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Dogsharks. Dogfish Sharks. Squalidae species.

dogfish dogshark dogsharks squalidae squaliformes

All images and text on this page are copyright protected: © 2010 Kelvin Aitken.
All rights reserved. Students may use this information for personal research only. Not for commercial use.

Order: Squaliformes
Families: Centrophoridae, Dalatiidae, Echinorhinidae, Etmopteridae, Oxynotidae, Somniosidae, Squalidae.

Dogfish are the largest shark family in Australia with 40 species. They range from the smallest of all sharks, the Smalleye Pygmy Shark (Squaliolus aliae), at 22 cm long, to the huge 6 m long Pacific Sleeper Shark (Somniosus pacificus). All dogfish have large spiracles, two dorsal fins, often with a sharp defensive spine, and lack an anal fin.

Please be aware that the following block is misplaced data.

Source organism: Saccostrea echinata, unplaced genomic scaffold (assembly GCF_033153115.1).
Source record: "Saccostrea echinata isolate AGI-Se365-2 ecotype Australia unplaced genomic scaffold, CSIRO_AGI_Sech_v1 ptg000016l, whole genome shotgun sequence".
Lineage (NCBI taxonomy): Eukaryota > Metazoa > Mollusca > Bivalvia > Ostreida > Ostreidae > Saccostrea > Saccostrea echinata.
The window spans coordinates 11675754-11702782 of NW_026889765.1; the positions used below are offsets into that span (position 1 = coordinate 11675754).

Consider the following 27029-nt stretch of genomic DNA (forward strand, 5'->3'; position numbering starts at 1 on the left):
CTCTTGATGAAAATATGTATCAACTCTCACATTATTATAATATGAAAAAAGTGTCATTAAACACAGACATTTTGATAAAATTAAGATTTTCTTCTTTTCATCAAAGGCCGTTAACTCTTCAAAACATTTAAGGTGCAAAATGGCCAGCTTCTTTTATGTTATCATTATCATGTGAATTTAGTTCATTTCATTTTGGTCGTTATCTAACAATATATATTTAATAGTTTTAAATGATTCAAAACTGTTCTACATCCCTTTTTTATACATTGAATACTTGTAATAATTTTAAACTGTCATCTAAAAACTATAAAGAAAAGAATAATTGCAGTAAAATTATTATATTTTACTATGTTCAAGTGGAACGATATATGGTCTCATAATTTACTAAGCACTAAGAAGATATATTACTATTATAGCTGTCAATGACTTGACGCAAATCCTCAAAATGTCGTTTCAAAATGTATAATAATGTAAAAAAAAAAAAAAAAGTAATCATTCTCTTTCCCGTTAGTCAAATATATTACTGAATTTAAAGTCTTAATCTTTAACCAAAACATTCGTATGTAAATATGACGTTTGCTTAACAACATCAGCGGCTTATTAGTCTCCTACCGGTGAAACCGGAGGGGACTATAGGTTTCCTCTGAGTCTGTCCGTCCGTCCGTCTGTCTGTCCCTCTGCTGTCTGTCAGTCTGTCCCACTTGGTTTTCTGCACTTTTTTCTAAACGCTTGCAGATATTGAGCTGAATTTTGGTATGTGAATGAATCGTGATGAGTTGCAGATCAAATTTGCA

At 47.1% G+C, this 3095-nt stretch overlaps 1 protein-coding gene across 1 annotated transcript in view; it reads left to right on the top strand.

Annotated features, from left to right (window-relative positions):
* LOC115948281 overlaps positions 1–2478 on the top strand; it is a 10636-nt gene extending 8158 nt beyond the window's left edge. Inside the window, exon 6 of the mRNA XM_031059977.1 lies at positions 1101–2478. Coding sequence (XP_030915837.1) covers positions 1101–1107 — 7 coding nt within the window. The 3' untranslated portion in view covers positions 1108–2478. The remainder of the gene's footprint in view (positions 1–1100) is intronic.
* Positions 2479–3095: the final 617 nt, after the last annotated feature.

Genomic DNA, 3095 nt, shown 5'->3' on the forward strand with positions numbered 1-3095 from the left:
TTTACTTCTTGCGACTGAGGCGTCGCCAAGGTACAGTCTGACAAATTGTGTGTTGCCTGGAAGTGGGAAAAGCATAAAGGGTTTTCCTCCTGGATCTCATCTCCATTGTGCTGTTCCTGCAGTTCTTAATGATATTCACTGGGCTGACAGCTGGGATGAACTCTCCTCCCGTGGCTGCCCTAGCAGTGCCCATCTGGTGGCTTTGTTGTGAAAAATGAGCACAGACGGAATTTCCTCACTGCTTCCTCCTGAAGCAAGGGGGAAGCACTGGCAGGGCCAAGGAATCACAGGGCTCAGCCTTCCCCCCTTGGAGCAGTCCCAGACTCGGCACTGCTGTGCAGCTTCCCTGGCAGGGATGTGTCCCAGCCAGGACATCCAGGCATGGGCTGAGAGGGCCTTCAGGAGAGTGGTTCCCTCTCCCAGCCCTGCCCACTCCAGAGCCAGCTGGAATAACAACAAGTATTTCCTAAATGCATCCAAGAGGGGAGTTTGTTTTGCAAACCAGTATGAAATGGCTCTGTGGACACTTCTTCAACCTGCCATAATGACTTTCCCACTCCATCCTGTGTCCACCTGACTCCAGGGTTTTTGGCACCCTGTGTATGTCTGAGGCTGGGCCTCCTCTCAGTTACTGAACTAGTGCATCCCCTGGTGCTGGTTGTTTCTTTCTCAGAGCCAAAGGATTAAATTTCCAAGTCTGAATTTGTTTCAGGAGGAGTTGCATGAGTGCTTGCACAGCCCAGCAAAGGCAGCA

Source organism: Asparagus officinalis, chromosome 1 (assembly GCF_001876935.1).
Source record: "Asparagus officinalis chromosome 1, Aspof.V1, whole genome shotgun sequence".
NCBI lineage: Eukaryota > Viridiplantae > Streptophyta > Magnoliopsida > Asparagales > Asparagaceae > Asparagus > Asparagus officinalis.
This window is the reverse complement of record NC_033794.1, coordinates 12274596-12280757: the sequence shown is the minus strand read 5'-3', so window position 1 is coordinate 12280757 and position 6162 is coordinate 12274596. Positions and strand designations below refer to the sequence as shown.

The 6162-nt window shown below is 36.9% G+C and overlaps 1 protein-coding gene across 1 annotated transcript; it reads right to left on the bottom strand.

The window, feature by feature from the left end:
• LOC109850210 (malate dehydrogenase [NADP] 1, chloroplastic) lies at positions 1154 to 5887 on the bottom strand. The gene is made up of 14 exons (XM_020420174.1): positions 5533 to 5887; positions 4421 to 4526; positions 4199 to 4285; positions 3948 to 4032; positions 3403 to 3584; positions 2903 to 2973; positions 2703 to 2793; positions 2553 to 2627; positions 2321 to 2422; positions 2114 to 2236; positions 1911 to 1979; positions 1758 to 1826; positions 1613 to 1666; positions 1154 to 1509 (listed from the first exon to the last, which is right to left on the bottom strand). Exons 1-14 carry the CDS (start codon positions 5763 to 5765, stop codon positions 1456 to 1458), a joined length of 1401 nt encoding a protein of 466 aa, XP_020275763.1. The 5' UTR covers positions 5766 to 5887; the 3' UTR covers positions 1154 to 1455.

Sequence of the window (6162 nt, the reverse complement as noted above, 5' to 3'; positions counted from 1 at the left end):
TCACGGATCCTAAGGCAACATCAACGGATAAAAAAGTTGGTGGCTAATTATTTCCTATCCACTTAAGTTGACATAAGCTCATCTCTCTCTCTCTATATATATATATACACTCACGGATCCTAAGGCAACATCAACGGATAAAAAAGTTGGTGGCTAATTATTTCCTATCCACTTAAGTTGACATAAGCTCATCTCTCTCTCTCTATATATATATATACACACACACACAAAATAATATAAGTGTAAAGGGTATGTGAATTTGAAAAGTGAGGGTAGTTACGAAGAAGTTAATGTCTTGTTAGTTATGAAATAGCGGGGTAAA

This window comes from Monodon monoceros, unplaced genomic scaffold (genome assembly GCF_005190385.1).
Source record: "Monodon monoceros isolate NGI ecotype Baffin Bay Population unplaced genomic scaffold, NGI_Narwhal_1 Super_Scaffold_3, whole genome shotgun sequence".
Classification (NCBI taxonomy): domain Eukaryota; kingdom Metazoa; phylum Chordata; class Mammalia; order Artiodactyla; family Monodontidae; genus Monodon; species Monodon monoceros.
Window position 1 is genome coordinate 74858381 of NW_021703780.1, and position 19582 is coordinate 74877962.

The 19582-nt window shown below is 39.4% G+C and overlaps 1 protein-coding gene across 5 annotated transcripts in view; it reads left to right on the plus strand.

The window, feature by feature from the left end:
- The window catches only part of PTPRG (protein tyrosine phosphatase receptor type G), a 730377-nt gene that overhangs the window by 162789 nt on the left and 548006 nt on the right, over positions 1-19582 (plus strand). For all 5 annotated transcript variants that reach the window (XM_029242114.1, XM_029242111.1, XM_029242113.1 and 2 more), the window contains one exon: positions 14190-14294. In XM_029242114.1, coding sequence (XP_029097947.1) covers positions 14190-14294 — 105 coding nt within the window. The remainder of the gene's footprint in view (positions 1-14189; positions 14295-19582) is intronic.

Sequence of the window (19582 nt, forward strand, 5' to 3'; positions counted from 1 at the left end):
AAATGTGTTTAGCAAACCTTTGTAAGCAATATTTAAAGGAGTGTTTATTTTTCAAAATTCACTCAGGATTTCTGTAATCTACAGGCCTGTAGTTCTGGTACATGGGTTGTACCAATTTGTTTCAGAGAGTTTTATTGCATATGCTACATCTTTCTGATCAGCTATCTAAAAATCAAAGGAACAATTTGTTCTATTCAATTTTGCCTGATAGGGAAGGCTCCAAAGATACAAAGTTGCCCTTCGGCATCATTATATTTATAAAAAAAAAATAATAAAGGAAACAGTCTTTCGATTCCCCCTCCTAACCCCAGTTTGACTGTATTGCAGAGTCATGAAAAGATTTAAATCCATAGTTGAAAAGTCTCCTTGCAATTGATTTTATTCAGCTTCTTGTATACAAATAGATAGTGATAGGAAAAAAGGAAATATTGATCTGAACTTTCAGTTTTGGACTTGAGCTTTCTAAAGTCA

Most species are deep-water dwellers, inhabiting the 100–2000 m depth range, but some, like the White-Spotted Spurdog that lives on the southern coast, can be found in shallow bays. It would be unusual for any diver or snorkeler to see a dogfish but anglers find them regularly and some species are an important component of the commercial catch.

The 50 cm long Cookie Cutter Shark (Isistius brasiliensis) is a notorious hit-and-run merchant. During the night it migrates from the depths to the surface and latches itself onto any large animal, such as a tuna, dolphin or whale. It then removes a plug of flesh from its victim before racing away. The lips act as a suction cup to hold it onto the side of its host, while the pointed upper teeth grasp the flesh. The lower teeth are blade-like and slice out a circular chunk of meat as the shark spins on its axis.

Lantern sharks are a group of dogfish that glow in the dark. Their bellies, flanks and tails have luminescent organs that may attract prey or help hide them from the predators beneath as the glow blends in with the faint star- or moonlight at the surface.

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